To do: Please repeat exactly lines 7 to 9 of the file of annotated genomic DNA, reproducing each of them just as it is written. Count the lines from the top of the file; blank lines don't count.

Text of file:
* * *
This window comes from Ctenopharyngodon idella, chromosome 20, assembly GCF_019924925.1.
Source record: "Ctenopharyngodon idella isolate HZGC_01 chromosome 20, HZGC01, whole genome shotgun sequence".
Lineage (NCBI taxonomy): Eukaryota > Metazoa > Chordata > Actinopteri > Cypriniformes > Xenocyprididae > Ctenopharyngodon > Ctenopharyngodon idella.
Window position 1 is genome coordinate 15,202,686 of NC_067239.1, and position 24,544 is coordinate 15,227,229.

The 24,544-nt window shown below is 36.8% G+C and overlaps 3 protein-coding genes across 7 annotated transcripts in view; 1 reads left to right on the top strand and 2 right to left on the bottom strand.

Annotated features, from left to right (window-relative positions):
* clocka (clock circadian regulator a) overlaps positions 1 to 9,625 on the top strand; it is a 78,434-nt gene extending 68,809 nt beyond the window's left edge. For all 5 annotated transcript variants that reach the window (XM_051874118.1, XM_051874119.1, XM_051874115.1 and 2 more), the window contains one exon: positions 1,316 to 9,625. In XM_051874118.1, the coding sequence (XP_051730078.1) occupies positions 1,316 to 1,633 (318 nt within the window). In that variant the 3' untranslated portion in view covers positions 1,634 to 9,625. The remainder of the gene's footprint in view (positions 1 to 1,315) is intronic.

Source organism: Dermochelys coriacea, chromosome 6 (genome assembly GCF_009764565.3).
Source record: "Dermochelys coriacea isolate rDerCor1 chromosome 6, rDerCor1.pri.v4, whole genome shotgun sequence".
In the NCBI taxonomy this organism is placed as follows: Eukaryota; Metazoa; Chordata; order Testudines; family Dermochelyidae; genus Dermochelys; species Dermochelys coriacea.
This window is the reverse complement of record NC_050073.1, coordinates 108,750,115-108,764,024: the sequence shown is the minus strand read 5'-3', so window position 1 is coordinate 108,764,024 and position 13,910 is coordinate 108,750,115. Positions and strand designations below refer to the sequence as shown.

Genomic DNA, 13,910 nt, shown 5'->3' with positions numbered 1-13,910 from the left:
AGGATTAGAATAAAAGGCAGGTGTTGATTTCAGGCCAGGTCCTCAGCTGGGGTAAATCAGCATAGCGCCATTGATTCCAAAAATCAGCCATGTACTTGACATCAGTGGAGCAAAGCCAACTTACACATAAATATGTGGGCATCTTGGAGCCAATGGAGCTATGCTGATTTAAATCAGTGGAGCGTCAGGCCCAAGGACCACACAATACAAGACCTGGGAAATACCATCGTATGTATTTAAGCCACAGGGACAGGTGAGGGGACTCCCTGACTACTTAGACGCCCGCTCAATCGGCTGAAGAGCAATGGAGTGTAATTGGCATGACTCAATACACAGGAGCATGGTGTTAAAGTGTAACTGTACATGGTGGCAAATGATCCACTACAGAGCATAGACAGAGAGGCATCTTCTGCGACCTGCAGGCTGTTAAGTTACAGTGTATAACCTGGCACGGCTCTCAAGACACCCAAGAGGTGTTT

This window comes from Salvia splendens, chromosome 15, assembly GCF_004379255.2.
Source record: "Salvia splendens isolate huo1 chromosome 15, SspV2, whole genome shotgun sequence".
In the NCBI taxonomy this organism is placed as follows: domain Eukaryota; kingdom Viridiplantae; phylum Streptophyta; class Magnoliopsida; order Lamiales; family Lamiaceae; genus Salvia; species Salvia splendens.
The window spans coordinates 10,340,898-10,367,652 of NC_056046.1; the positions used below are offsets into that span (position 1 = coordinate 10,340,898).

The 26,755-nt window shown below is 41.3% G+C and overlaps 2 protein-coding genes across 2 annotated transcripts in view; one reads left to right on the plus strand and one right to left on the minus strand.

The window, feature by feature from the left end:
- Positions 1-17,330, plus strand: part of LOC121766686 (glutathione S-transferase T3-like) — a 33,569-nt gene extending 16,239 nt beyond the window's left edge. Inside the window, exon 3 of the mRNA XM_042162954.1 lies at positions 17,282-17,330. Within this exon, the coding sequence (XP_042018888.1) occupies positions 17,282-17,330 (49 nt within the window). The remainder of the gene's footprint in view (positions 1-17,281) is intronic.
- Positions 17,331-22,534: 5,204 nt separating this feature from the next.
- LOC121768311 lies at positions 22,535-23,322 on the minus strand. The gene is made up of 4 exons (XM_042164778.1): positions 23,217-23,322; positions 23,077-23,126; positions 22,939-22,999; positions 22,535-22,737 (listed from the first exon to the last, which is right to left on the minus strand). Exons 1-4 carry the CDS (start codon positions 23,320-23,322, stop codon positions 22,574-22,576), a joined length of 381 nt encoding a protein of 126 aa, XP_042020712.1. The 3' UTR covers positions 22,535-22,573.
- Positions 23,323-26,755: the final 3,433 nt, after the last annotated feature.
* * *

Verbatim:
* clocka (clock circadian regulator a) overlaps positions 1 to 9,625 on the top strand; it is a 78,434-nt gene extending 68,809 nt beyond the window's left edge. For all 5 annotated transcript variants that reach the window (XM_051874118.1, XM_051874119.1, XM_051874115.1 and 2 more), the window contains one exon: positions 1,316 to 9,625. In XM_051874118.1, the coding sequence (XP_051730078.1) occupies positions 1,316 to 1,633 (318 nt within the window). In that variant the 3' untranslated portion in view covers positions 1,634 to 9,625. The remainder of the gene's footprint in view (positions 1 to 1,315) is intronic.

Source organism: Dermochelys coriacea, chromosome 6 (genome assembly GCF_009764565.3).
Source record: "Dermochelys coriacea isolate rDerCor1 chromosome 6, rDerCor1.pri.v4, whole genome shotgun sequence".